Indeed, to understand the power of this new way of controlling processes, consider for a moment how a tree would be built by today’s manufacturing methods. We’d start with a reinforced concrete core. Plastic tubes to carry fluids up and down would be glued to the core. Bark would be made from plastic using large rolling mills. The bark would be glued over the tubes. Some kind of electronic devices would be connected at the base to extract nutrients from the soil. Leaf like structures would be made in IC factories using multilayer processes. These would have to be attached to the plastic tubes at the top, at the end of steel branches. We would have separate companies make the concrete core, the nutrient extraction devices, the tubes, the bark, the steel branches and the IC like leaves. Assembly would be done in China to take advantage of low labor costs. Each assembly would be tested for compliance with fire and radiation standards. Each “tree” would be shipped by container to ports around the world. It would then be trucked to its final destination. Two large cranes would hoist the tree into place while a backhoe dumps soil over the base of the tree. A computer would be connected to control the tree. Sunlight falling on the leaf like structures would generate enough power to run and sustain the whole assembly, and provide some shade to those who chose to sit beneath its structure.
Or, we can plant a seed and watch it grow. This is biological self-assembly.
This conference has swung dramatically towards nanofabrication of novel items that are not IC’s. Many are using the established lithographic methods developed for IC manufacturing. An increasing number are exploring natural systems to build interesting structures.
Still a significant number of research results presented at this year’s EIBPN apply directly to the IC world. Andrew Grenville of SEMATECH expects immersion technology will take 193nm lithography to the 45nm node, but the 32nm node looks challenging. High index glass for lenses and higher index fluids are needed.
Obducat has developed a novel e-beam direct write tool that it uses to generate CD masters for imprint lithography. Their e-beam tool may find other uses; its resolution and pattern placement rival far more complex systems now on the market.
Ted Fedynyshyn from MIT Lincoln Laboratory says the line-edge roughness (LER) in chemically amplified resists can be attributed to the PAG residue left after acid generation. This finding should lead to new PAG formulations that reduce LER and enable smaller transistor geometries.
Dr. Li from the U. of Michigan presented data for organic thin-film transistors. They looked quite good, comparable to the amorphous silicon TFTs used in today’s flat-panel displays. The material might be printable, moving electronics off silicon and glass and onto flexible substrates.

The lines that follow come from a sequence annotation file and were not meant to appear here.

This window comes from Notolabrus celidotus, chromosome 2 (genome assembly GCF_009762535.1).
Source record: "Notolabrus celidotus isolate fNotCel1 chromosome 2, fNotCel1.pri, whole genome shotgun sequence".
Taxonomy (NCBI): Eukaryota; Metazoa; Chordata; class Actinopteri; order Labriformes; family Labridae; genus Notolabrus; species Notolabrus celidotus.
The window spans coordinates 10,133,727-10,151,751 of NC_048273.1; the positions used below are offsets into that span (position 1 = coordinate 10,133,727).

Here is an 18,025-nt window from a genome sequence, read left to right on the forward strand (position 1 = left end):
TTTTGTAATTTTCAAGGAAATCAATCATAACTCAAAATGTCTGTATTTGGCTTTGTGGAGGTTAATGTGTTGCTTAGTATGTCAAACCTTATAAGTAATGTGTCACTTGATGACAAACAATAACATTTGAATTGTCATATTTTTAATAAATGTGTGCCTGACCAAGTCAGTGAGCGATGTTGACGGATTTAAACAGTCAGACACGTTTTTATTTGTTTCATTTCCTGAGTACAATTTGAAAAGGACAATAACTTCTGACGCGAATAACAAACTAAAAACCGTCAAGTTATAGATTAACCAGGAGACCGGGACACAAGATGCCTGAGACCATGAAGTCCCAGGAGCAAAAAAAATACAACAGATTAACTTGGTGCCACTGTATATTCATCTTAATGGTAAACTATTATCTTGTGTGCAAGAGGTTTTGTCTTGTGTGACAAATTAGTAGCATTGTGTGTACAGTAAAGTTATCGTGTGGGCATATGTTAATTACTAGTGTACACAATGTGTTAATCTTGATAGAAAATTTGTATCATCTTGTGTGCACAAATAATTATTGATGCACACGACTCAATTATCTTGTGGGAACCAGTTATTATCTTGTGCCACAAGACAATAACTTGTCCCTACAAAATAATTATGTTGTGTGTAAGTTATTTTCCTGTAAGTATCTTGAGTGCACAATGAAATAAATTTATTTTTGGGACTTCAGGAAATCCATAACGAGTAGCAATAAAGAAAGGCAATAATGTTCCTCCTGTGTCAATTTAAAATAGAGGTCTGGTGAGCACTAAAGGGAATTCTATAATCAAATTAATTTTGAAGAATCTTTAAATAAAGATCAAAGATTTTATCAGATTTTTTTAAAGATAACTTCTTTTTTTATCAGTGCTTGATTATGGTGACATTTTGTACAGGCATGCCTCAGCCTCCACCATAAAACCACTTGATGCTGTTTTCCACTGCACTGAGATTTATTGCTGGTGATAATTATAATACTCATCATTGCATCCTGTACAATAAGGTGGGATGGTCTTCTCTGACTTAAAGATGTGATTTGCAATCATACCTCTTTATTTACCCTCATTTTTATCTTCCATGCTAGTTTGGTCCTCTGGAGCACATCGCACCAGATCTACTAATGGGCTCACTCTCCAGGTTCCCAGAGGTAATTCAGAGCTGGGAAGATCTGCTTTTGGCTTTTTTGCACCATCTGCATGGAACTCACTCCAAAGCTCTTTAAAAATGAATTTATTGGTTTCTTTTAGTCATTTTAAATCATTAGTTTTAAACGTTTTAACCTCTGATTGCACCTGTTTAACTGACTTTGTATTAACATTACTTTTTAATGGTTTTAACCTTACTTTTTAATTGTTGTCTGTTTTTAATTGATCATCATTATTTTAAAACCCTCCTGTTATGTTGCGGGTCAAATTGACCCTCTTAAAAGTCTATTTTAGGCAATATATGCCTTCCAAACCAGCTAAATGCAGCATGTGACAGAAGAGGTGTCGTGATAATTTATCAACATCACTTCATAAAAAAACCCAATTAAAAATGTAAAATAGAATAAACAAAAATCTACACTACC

Axel Scherer from Caltech presented fluidic chips that can do blood analysis in minutes compared to several days needed now. Using this technology, blood tests can be run while the patient is still in the doctor’s office. Expect to see these chips move out of the lab as fast as FDA regulations permit.
C.L. Soles of NIST demonstrated that pressure used with some nanoimprint methods builds in stress that may relax later. This finding could drive nanoimprint technology toward UV cured methods that do not use pressure.
Molecular Imprints Inc. is working with Nano Geometry Research Inc. in Japan to develop a 20nm die-to-data base tool for inspecting imprint templates. This tool uses an electron beam to find very small defects. Doug Resnick presented early results which look promising — 20nm defects were detected — but false defects may be a limiting problem.
K.A. Goldberg of Lawrence Berkeley National Laboratory has built a high-resolution particle detector using 13.5nm radiation from their synchrotron. The experimental setup has been used to look for extreme-ultraviolet (EUV) mask particles and small phase defects on EUV masks. The tool has been used to benchmark optically based multibeam laser confocal EUV mask inspection tools. They found that optically based inspection tools have serious limitations, missing many defects. A particle detector that uses 13.5nm radiation is needed to reliably inspect EUV masks.
Both Rajesh Menon of MIT and Stephan Hell from the Max Planck Institute in Gottingen, Germany, presented methods for using bi-stable materials, two-wavelength imaging systems, and double exposure to compress the point-spread function in an optical system. Isolated structure resolution of 1/25th of a wave was predicted by Rajesh. If his technique, absorbance optical modulation lithography, can be controlled, and the bi-stable materials can be created, this might be the next technique that carries optical lithography to the 22nm node and beyond.
EIPBN is a research conference; the ideas and results presented may or may not find practical use in industry. The challenge is to see which ideas will be adopted. Tomorrow’s winners can be found at EIPBN. Immersion lithography is the most recent example for the IC industry. As Lord Broers said on the opening day, the challenge is to decide how to spend the development money needed to move these ideas to market. For many in the audience, this is the next challenge.
Photo courtesy of Dr. Michael Guillorn, IBM. The work was performed while Dr. Guillorn was a research staff member at the Cornell Nanoscale Facility at Cornell U. in Ithaca, New York.